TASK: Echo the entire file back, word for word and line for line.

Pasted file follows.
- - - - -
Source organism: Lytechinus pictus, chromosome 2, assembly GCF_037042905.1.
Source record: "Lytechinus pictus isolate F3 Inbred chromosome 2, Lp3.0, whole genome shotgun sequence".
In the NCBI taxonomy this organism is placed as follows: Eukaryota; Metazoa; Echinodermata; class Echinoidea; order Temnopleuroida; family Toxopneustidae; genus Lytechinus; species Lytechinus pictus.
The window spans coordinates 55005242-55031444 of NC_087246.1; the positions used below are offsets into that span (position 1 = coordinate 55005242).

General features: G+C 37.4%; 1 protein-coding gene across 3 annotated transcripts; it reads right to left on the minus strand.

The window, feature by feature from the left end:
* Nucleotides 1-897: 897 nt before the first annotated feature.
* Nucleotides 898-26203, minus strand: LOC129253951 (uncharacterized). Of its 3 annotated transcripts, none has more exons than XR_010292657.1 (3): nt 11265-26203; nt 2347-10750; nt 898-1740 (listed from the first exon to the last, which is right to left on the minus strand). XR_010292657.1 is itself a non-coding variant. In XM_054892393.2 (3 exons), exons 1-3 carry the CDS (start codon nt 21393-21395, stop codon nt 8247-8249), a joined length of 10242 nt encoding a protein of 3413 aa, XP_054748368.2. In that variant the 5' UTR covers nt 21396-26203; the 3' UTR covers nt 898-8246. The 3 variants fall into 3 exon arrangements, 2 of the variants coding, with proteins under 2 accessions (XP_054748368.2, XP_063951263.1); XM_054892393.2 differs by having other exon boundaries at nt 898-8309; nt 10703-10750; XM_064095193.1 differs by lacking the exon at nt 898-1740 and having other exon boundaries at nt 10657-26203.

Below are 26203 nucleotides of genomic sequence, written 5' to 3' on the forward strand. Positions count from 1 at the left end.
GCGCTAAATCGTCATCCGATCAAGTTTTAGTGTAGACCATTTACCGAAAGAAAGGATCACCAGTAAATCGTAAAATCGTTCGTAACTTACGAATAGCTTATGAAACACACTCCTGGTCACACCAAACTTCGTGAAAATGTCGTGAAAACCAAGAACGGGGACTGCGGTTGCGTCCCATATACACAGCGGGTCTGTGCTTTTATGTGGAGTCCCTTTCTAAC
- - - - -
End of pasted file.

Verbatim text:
Source organism: Lytechinus pictus, chromosome 2, assembly GCF_037042905.1.
Source record: "Lytechinus pictus isolate F3 Inbred chromosome 2, Lp3.0, whole genome shotgun sequence".
In the NCBI taxonomy this organism is placed as follows: Eukaryota; Metazoa; Echinodermata; class Echinoidea; order Temnopleuroida; family Toxopneustidae; genus Lytechinus; species Lytechinus pictus.
The window spans coordinates 55005242-55031444 of NC_087246.1; the positions used below are offsets into that span (position 1 = coordinate 55005242).

General features: G+C 37.4%; 1 protein-coding gene across 3 annotated transcripts; it reads right to left on the minus strand.

The window, feature by feature from the left end:
* Nucleotides 1-897: 897 nt before the first annotated feature.
* Nucleotides 898-26203, minus strand: LOC129253951 (uncharacterized). Of its 3 annotated transcripts, none has more exons than XR_010292657.1 (3): nt 11265-26203; nt 2347-10750; nt 898-1740 (listed from the first exon to the last, which is right to left on the minus strand). XR_010292657.1 is itself a non-coding variant. In XM_054892393.2 (3 exons), exons 1-3 carry the CDS (start codon nt 21393-21395, stop codon nt 8247-8249), a joined length of 10242 nt encoding a protein of 3413 aa, XP_054748368.2. In that variant the 5' UTR covers nt 21396-26203; the 3' UTR covers nt 898-8246. The 3 variants fall into 3 exon arrangements, 2 of the variants coding, with proteins under 2 accessions (XP_054748368.2, XP_063951263.1); XM_054892393.2 differs by having other exon boundaries at nt 898-8309; nt 10703-10750; XM_064095193.1 differs by lacking the exon at nt 898-1740 and having other exon boundaries at nt 10657-26203.

Below are 26203 nucleotides of genomic sequence, written 5' to 3' on the forward strand. Positions count from 1 at the left end.
GCGCTAAATCGTCATCCGATCAAGTTTTAGTGTAGACCATTTACCGAAAGAAAGGATCACCAGTAAATCGTAAAATCGTTCGTAACTTACGAATAGCTTATGAAACACACTCCTGGTCACACCAAACTTCGTGAAAATGTCGTGAAAACCAAGAACGGGGACTGCGGTTGCGTCCCATATACACAGCGGGTCTGTGCTTTTATGTGGAGTCCCTTTCTAAC